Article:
Simon Gillespie, Chief Executive of the British Heart Foundation ponders if escalating diabetes rates could reverse success in reducing heart disease deaths
Since the 1970s, the UK has achieved tremendous success in halving the number of deaths from heart and circulatory diseases. This has been bought about by better medical treatment, more effective medicines reaching those people at risk and, importantly, a huge drop in the number of smokers. Nevertheless, heart and circulatory diseases still contribute to more than a quarter of all deaths in the UK, killing on average one person every three minutes.(1)
While this number remains high, there are worrying signs that the improving trend will reverse in the future.
Reductions in death rates could be threatened One of the key risk factors for these conditions is diabetes. Diabetes happens when there are constantly high levels of glucose in your blood. This is because your pancreas can’t produce enough of a hormone called insulin which controls your blood glucose levels. High levels of glucose in your blood can damage the walls of your arteries, making it easier for fatty deposits to stick to them. If this happens you are at higher risk of heart and circulatory diseases such as a heart attack or stroke.
In England today, approximately 4 million people suffer from diabetes and this figure is expected to rise to over 5 million in the next 20 years. (2) The vast majority of people who suffer from diabetes have Type 2; only 10% are diagnosed with Type 1 in the UK.
It’s all connected
We know that people living with diabetes are three times more likely to have a heart attack or stroke. As such, any rise in the numbers of diabetes cases will lead to similar sharp increases in deadly heart and circulatory events. (3)
New figures we released last month forecast that the number of people suffering heart attacks and strokes as a result of Type 2 diabetes will rise by 29% by 2035. Or put another way, in 2035, 39,000 people living with diabetes will suffer heart attacks and 50,000 people will suffer strokes. However, the good news is that Type 2 diabetes can be prevented and treated.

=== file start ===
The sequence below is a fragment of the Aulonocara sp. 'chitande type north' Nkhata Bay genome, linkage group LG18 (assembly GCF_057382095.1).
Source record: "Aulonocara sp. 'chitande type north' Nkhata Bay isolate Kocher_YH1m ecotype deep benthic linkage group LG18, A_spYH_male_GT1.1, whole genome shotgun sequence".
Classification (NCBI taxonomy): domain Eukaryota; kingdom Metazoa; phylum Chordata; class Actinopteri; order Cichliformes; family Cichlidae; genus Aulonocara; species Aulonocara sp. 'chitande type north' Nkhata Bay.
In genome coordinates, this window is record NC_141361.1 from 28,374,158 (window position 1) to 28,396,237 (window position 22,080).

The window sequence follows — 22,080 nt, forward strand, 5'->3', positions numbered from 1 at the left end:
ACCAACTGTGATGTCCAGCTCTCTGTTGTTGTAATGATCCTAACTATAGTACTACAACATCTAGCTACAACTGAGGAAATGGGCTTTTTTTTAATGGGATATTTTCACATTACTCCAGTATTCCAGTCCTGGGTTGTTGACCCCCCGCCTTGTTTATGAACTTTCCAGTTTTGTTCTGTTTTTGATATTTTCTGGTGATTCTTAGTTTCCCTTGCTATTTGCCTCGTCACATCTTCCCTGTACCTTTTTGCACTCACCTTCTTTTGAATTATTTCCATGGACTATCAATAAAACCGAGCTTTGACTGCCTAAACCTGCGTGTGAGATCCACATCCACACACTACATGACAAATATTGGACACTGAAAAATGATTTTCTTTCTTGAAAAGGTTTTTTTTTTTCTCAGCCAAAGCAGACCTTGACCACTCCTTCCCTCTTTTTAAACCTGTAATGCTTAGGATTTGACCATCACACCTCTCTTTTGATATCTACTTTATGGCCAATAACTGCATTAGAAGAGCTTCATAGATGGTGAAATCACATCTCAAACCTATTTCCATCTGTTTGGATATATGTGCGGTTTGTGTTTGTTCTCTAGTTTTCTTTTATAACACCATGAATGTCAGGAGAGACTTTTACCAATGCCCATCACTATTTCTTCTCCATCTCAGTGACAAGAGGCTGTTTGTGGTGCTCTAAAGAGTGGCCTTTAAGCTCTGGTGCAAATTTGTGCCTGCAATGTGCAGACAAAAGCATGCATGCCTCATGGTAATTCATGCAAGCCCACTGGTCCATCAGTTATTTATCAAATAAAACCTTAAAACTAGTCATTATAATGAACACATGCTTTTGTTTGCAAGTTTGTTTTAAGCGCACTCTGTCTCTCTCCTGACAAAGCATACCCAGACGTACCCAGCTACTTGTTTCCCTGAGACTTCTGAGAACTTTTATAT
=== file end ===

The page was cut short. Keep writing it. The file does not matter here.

Causes of diabetes are complex
It’s clear that the causes of diabetes are complex and linked to many variables, which are often beyond our control, including where someone lives, their family and socio-economic group. People from poorer backgrounds and certain ethnicities are more likely to
develop diabetes. Although we’re still working to fully understand the reasons why someone develops diabetes, we do know that we need to improve prevention of diabetes, especially amongst the most vulnerable groups to reduce the gaps in society, which are so closely linked to health.
Tackling diabetes head on
We need bold action to tackle the factors, such as obesity and a poor diet, that are leading to spiralling rates of Type 2 diabetes, greater awareness within the general public and a sharper focus within the health sector on earlier diagnosis.
The regulatory action also has a part to play. Chapter two of the UK government’s Childhood Obesity Plan is a welcome step, but we need to ensure that those commitments within the plan are taken forward, helping to empower individuals to make the healthiest choices for themselves and their families.
This includes restrictions on television and online advertising of junk food to children and banning the promotion of unhealthy food and drink by price and location. We know that the odds are stacked against some people, but changes to legislation can lead to significant health gains, as previous governments’ actions on smoking have shown.
We also need more research to better understand why particular groups are at higher risk of diabetes and to combat heart and circulatory diseases in people living with diabetes, so that they are able to live healthier lives for longer.
1 British Heart Foundation, CVD statistics – UK factsheet, February 2018, accessed August 2018
2 Public Health England, p.6 https://assets.publishing.service.gov.uk/government/uploads/system/uploads/attachment_data/file/612306/Diabetesprevalencemodelbriefing.pdf